On a funnier note, if you did graduate cum laude and if you don't seem to be getting responses to your online resumes for jobs, the reason is that most filtering computer servers will take the 1st definition of cum and mark your resume as pornography. ha ha.

Here's a clip from 'The Noose'. Listen to Babarella using the correct meaning of cum.

Wednesday, May 11, 2011

Rule of 78s - the pitfall of credit rebates.

I get the monthly Lifestyle magazine courtesy of the NTUC, which I hardly ever take out of its plastic wrapping.  It's supposed to be Singapore's Largest Circulating Magazine, whatever that means. I always know it as a booklet full of adverts instead of being a serious 'lifestyle' periodical.

But once in a while I do rip the packaging and flip through the pages. Something caught my eye in this month's issue. An article called "Small weekly payments" in their MoneySENSE feature.

In the article, the author was relating his experience of buying a HD TV on credit installments. The TV cost $6,500 but was being offered at $5,200, (saving $1,300!). To avoid the heavy upfront outlay, the writer opted for the installment plan of paying only $44.90 a week. With a tinge of regret and in hindsight, the writer later calculated that in the end he would be paying $8,620 which was 33% more than the usual price or 66% more than the offer price.

I took an interest in the article because I previously worked for a major retailer who did precisely this kind of transaction, offering credit installments on purchases.

One thing that most customers don't realise, or are not informed of, is that the repayment scheme is based on what is called the Rule of 78s.  This is what most car loan companies, banks and finance companies use in calculating interest rebates.
I will not even try to explain it to you!

You'll probably be lost within the 1st sentence of the complicated formula. Look up Rule of 78s in Wikipedia if you really want a background on calculating your loan payments. 

In a very simplistic nutshell explanation, it means that you pay the interest on your loan before your payments start reducing the principal amount.   That's why you always lose out when you decide to foreclose the loan earlier than the term allows. There is hardly any interest rebate left to take back. What's left of your outstanding loan is most of the principal sum because you have only been repaying the interest portion of your loan first.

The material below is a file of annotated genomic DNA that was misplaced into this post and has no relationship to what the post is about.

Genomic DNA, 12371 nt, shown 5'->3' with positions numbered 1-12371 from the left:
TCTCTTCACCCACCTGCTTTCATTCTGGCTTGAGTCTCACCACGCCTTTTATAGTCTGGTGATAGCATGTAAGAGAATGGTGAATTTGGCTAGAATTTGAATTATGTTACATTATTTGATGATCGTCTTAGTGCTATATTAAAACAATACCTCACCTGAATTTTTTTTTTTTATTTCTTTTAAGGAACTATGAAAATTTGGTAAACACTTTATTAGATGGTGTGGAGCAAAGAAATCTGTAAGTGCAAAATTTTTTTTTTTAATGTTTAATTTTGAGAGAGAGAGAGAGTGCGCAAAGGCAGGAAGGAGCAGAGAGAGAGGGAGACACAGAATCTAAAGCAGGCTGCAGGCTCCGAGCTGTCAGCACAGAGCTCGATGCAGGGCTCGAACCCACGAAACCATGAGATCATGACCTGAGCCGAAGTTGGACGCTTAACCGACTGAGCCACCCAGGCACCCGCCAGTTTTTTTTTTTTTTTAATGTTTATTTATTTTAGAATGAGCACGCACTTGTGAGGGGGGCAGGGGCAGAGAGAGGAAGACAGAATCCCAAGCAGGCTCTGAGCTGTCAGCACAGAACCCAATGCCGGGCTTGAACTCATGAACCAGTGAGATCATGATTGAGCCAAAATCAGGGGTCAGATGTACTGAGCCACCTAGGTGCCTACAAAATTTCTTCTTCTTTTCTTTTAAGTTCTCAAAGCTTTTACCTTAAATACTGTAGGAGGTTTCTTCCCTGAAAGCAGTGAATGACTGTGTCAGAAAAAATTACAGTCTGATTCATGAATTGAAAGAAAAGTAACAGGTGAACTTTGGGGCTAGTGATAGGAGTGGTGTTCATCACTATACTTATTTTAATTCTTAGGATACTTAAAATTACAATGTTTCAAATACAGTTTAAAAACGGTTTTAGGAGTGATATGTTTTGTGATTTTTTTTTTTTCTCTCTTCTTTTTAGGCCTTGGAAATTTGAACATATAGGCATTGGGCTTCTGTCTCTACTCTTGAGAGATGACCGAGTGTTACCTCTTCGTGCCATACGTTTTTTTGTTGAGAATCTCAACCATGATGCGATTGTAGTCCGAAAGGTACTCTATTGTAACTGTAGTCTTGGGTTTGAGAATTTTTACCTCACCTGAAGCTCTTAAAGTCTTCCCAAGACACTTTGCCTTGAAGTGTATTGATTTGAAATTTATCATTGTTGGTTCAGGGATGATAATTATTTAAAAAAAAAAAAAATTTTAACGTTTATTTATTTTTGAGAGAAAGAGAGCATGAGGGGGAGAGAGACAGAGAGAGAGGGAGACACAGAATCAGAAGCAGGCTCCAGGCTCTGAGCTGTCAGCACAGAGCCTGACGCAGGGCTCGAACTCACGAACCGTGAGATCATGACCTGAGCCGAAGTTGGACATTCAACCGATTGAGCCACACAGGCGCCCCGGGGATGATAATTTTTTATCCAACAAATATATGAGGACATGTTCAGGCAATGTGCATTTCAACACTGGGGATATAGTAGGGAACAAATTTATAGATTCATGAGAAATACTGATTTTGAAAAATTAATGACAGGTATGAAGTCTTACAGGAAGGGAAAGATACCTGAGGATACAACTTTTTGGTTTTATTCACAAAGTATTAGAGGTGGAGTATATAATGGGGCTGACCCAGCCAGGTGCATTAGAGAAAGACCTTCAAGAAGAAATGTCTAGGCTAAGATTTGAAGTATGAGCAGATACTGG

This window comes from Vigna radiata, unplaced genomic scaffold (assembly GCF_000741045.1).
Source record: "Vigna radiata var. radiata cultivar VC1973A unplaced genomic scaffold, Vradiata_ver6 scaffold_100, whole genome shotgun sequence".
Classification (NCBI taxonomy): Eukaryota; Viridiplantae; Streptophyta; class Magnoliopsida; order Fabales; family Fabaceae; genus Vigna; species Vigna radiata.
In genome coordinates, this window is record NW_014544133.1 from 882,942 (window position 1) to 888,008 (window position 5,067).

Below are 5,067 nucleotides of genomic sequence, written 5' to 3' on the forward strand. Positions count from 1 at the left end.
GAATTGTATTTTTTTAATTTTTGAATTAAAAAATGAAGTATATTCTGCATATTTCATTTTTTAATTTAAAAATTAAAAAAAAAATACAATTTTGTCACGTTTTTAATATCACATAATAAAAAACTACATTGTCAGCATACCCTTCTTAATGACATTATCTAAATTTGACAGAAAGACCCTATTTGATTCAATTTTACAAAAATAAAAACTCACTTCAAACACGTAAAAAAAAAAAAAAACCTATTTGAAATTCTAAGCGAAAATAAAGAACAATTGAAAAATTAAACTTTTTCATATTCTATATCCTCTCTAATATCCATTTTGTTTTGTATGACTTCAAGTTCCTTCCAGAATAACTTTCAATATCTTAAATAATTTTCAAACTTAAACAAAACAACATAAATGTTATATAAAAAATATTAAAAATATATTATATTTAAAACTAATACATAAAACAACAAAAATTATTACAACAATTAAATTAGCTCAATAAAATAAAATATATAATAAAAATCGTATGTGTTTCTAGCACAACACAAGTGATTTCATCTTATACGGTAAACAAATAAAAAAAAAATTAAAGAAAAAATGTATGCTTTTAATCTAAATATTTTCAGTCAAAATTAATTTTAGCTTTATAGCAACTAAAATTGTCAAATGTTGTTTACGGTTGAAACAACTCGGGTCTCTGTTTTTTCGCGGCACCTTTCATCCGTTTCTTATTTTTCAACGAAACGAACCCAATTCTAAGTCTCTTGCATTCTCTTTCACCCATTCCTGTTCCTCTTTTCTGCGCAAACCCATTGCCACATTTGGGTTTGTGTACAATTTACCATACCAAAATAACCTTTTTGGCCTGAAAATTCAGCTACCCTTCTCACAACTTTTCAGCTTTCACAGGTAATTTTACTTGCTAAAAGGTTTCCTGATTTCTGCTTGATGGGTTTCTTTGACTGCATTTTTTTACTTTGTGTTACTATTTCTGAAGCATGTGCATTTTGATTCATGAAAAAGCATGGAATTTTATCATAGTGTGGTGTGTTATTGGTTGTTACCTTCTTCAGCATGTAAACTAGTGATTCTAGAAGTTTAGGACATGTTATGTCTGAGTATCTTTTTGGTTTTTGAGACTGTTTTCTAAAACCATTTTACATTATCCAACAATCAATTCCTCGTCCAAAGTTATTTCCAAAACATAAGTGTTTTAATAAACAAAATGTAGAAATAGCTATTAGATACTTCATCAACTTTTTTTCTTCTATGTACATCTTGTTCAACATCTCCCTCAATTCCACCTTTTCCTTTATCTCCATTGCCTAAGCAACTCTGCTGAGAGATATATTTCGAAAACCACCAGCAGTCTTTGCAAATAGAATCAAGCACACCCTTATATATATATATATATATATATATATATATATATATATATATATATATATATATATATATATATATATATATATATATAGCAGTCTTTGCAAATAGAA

A simple example is your credit card bills. If you just pay the minimum monthly sum each month, you will realise that you are just paying interest for that month and there is hardly a reduction of the credit amount used.

Caveat emptor.

Monday, May 2, 2011

Father of modern Singapore

As I write this, my country is in the midst of a General Election. The populace will elect or re-elect a government in a few days time according to their vote.

In the press, on the Net and in the coffee shops, arguments and counter-arguments, points and counterpoints, insinuations, mudslingings and the usual campaign gimmicks are all the talk of the day.

One particular piece of writing on the Net caught my eye. This person described the venerable Mr Lee Kuan Yew as the founder of modern Singapore. Hmmm, I was wondering. Is this what is being taught in schools now? I don't know.

From my own pathetic knowledge of local history, I thought that modern Singapore was founded by Sir Stamford Raffles back in 1819?  Was I wrong? 
Then again, when I took History of S.E.Asia as an A Level subject, it was way back in 1972, but I still can recall certain facts vividly because of my interest in local history at that time. Or has history been re-written since then?

From my aging memory, I recalled something like this....

The region around us then (i.e. S E Asia) was divided and controlled by both the Dutch and British, who were bitter enemies at that time.
Stamford Raffles, the British lieutenant-governor of Bencoolen in Western Sumatra, wanted to impress his bosses, the East India Company. He sought permission from his superior, Lord Hastings in India, to try and establish a greater presence right in the middle of the Dutch territories. (very garang! especially because the EIC Court of Directors were against this idea, but he went ahead anyway)

Raffles considered places like Bangka, Karimon, Bintan and Lingga before finally settling on an island called Singapura.  All these places were within the domain of the Rhio Sultanate, now know as Riau, Indonesia.  (Trivia- his initial preferences were actually Bangka or Bintan.)

The Sultan of the Rhio Sultanate, Sultan Mahmud, had recently died and his throne, based at Lingga under the Dutch, was usurped by the younger son Abdul Rahman instead of going to the rightful elder son Hussein Long.

Through political intrigues, Raffles brought the elder Hussein Long to Tumesek and installed him as the Sultan to be recognised by the British, in exchange for trading and administrative rights over the newly founded trading port (Singapura). The date was 6 February 1819.

Mr Lee Kuan Yew was not the founder of modern Singapore. He happened to be the incumbent prime minister of the island when Singapore was kicked out of the Federation of Malaysia on 9 August 1965. By default, he became the head of the government of a newly independent country.

Full credit must go to him and his team of people in the immediate period following Singapore's independence as a soveriegn country and the most difficult task of continuing to govern without much resources.

In 8 years time in 2019, Singapore will celebrate its bicentennial of its modern founding and its 54th year as an independent country. We should celebrate our modern founding with as big a bang as we can.
200 years of Singapore!

I hope I will still be around then.

Photo by hjtann